Running the city — on foot

By: Linda Shepard | Rochester Post | Published December 22, 2017

 Rochester Hills resident Sandy Stiner has run on every  street in the city.

Rochester Hills resident Sandy Stiner has run on every street in the city.

Photo provided by Sandy Stiner

ROCHESTER HILLS — After running down every single street in the city, a journey of nearly 500 miles, Sandy Stiner has seen a lot.

“I saw a miniature baseball field in a backyard and a gazebo that was turned into a manger,” Stiner said. “I also saw street signs that gave the same street name (Maryknoll) in three different directions.”

During her 22-week quest to travel down every Rochester Hills street, avenue and boulevard, Stiner indulged in her favorite hobby: investigation.

“When I was in the car, I’d wonder, ‘What is down that dirt road?’ It was really cool to get out and see what there is in the city.

“There are so many hidden parks and little trails that lead from one subdivision to the next,” she said. “There are just so many things I didn’t know were out there, and now I know where everything is at.”

Stiner, 48, a retired police officer and an avid marathon runner, set upon her project in May, inspired by a fellow runner who had explored every street in Royal Oak.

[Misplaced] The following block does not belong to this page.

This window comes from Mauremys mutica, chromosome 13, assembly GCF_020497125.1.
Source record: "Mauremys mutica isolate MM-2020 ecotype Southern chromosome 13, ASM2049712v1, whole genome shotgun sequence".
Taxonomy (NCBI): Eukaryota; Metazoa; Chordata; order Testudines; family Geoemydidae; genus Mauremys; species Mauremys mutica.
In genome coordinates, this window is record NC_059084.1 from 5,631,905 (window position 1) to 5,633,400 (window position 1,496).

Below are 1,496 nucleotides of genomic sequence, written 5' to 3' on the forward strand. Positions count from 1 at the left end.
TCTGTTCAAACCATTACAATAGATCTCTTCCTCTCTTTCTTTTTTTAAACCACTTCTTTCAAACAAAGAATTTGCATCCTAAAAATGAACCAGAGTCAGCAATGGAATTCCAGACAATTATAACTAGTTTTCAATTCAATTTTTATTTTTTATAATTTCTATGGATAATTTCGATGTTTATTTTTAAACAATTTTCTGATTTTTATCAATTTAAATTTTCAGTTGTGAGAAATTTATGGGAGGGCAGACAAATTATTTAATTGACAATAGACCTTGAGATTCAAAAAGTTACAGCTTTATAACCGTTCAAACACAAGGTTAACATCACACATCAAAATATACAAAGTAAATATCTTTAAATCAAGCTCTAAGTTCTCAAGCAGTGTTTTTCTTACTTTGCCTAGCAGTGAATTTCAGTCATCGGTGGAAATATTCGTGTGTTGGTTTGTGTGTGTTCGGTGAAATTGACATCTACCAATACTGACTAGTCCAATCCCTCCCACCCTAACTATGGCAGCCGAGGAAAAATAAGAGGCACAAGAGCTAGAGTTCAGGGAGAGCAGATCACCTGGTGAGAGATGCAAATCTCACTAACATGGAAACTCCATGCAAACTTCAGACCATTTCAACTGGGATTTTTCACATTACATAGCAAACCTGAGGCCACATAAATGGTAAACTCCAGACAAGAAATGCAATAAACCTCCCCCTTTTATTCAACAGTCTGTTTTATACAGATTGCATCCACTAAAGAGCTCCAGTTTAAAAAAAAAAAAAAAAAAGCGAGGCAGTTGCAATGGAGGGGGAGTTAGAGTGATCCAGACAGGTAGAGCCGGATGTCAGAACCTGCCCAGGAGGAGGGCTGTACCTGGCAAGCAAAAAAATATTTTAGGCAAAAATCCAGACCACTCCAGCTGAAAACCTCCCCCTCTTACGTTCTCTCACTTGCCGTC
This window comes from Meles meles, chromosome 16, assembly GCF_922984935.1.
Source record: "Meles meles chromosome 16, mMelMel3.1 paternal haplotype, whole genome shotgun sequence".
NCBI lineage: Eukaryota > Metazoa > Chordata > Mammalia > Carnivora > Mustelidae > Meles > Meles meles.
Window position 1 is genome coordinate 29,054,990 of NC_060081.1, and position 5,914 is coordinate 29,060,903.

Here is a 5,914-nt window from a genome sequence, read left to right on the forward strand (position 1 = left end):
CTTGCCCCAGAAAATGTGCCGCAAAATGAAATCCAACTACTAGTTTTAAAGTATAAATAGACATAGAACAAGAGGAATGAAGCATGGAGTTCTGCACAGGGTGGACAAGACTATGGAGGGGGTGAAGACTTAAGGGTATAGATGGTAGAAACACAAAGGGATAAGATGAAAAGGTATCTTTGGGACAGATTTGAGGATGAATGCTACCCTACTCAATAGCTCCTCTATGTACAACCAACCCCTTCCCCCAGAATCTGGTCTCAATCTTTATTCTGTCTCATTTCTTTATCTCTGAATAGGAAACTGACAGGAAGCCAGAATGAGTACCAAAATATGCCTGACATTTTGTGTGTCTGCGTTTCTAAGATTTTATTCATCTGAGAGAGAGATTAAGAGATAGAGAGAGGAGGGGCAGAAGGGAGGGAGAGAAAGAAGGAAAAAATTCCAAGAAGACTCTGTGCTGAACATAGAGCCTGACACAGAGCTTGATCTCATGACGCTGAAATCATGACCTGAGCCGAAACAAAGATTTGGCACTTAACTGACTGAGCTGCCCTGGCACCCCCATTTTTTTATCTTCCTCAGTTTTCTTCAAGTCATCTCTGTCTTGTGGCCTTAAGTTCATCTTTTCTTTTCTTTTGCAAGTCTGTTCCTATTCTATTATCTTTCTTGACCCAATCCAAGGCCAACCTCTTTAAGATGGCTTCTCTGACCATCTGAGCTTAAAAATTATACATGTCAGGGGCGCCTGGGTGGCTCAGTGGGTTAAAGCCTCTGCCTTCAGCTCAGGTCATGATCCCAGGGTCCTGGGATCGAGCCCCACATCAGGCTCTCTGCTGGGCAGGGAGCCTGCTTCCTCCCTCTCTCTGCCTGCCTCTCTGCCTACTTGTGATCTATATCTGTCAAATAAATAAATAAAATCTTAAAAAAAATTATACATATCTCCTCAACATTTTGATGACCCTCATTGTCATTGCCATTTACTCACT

“I’ve done 75 marathons,” Stiner said.

Frequently running with her dogs, she experienced one rough day when two neighborhood dogs running loose attacked her border collie.

“Pepper spray saved it,” she said. “Fortunately, the dog owner stepped up and paid for my dog’s surgery.”

She also quickly learned which local roads have no bike paths or sidewalks.

“The worst is Adams Road between Avon and Walton,” she said. “There are huge hills, and there is no shoulder.”

After a few residents, suspicious of a stranger running down their street, called police to report her, Stiner placed a “gone running” sign in her car with a clock listing her return time.

Stiner ended her journey by inviting Rochester Hills Mayor Bryan Barnett to accompany her on her final 4-mile leg, ending Dec. 4 at the Rochester Hills Museum at Van Hoosen Farm.

“There is always such a great feeling when you accomplish something that hasn’t been done,” Barnett said in a statement. “I was honored that Sandy allowed me to join her on her journey.”

Next, Stiner plans a 100-mile treadmill race that she aims to “power through” all at once in her basement. That effort will benefit Alzheimer’s disease research through the Walk to End Alzheimer’s initiative.

“I will be one of 28 people in the nation doing it,” she said. “I’m hoping to beat my personal record of 27 hours and 55 minutes for 100 miles.” To donate to the Walk to End Alzheimer’s, visit act.aiz.org.  

And she will continue her goal of running a marathon in all 50 states.

“I’ll be doing my 40th state in January in South Carolina,” she said. “Then I’ll have 10 states left.”